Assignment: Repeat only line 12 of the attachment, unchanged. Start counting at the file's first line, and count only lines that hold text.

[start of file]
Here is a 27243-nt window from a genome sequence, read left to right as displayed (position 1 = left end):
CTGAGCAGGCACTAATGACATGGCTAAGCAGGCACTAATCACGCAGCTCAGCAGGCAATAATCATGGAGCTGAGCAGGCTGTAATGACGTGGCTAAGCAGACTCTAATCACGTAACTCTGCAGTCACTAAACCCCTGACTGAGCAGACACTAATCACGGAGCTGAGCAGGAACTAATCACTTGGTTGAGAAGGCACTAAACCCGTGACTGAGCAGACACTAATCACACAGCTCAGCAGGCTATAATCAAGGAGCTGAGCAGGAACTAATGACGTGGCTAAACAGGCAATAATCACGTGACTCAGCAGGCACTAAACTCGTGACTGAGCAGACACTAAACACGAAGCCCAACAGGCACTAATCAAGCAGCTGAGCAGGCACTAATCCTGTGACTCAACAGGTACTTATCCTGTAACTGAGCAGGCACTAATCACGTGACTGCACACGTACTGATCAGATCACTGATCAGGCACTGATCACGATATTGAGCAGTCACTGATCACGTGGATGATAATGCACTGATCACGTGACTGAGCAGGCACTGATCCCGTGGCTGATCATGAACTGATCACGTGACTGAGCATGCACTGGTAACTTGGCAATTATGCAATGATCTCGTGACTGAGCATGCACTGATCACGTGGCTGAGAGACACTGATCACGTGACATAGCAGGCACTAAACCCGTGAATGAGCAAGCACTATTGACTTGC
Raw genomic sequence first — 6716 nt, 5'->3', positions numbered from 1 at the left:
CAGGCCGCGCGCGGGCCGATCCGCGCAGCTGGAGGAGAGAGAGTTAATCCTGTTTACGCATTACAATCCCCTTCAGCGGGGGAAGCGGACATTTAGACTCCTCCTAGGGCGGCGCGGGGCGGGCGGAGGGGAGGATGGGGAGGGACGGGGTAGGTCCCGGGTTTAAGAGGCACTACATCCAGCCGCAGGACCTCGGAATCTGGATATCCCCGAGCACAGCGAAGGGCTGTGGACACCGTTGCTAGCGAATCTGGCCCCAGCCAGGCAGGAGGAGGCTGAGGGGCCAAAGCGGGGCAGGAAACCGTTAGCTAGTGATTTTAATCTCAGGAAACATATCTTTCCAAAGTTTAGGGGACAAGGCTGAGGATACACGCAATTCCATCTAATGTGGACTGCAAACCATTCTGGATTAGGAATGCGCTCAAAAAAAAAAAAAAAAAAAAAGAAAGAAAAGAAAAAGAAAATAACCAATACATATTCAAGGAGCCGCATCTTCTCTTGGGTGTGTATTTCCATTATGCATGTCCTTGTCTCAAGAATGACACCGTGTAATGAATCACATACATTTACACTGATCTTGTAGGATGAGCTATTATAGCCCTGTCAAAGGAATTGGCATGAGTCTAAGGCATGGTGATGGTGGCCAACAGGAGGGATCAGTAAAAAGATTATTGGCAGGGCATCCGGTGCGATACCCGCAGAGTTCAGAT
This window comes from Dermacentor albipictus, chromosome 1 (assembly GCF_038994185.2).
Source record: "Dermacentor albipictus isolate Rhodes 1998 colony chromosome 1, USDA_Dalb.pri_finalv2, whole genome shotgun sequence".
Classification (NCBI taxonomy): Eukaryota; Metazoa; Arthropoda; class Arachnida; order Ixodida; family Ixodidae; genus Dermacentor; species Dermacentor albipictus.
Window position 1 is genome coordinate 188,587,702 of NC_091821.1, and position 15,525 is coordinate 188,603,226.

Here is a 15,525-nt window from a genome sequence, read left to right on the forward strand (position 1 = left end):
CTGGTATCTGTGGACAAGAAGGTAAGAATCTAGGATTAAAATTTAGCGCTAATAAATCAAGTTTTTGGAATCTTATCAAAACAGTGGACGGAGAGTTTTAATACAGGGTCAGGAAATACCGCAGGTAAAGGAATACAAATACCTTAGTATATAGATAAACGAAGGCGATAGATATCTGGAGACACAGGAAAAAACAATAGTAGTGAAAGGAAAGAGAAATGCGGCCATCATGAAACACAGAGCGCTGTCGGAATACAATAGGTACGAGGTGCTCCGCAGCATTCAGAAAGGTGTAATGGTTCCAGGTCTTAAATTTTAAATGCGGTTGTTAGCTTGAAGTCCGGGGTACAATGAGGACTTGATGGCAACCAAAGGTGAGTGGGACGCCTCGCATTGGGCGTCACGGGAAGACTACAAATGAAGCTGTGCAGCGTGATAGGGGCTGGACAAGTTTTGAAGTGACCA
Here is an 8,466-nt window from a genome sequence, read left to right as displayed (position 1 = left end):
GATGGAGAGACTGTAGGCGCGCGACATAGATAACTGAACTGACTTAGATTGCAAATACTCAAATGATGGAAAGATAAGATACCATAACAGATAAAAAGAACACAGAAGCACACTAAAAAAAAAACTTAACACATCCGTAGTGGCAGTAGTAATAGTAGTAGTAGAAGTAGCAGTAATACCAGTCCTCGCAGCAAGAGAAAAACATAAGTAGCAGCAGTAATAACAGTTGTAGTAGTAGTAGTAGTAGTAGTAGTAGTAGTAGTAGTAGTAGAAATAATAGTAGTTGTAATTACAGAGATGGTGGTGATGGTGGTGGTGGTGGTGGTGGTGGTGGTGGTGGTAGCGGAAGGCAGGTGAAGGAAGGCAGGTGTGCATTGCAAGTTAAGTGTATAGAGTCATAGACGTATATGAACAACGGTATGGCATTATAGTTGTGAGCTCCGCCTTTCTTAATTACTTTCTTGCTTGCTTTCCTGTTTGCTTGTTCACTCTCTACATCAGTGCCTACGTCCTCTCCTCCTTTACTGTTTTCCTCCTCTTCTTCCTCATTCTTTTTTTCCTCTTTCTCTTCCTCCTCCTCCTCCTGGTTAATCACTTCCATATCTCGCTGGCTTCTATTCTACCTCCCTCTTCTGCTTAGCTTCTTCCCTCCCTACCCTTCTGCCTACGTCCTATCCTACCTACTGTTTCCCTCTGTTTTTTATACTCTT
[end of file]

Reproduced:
GATGGAGAGACTGTAGGCGCGCGACATAGATAACTGAACTGACTTAGATTGCAAATACTCAAATGATGGAAAGATAAGATACCATAACAGATAAAAAGAACACAGAAGCACACTAAAAAAAAAACTTAACACATCCGTAGTGGCAGTAGTAATAGTAGTAGTAGAAGTAGCAGTAATACCAGTCCTCGCAGCAAGAGAAAAACATAAGTAGCAGCAGTAATAACAGTTGTAGTAGTAGTAGTAGTAGTAGTAGTAGTAGTAGTAGTAGTAGAAATAATAGTAGTTGTAATTACAGAGATGGTGGTGATGGTGGTGGTGGTGGTGGTGGTGGTGGTGGTGGTAGCGGAAGGCAGGTGAAGGAAGGCAGGTGTGCATTGCAAGTTAAGTGTATAGAGTCATAGACGTATATGAACAACGGTATGGCATTATAGTTGTGAGCTCCGCCTTTCTTAATTACTTTCTTGCTTGCTTTCCTGTTTGCTTGTTCACTCTCTACATCAGTGCCTACGTCCTCTCCTCCTTTACTGTTTTCCTCCTCTTCTTCCTCATTCTTTTTTTCCTCTTTCTCTTCCTCCTCCTCCTCCTGGTTAATCACTTCCATATCTCGCTGGCTTCTATTCTACCTCCCTCTTCTGCTTAGCTTCTTCCCTCCCTACCCTTCTGCCTACGTCCTATCCTACCTACTGTTTCCCTCTGTTTTTTATACTCTT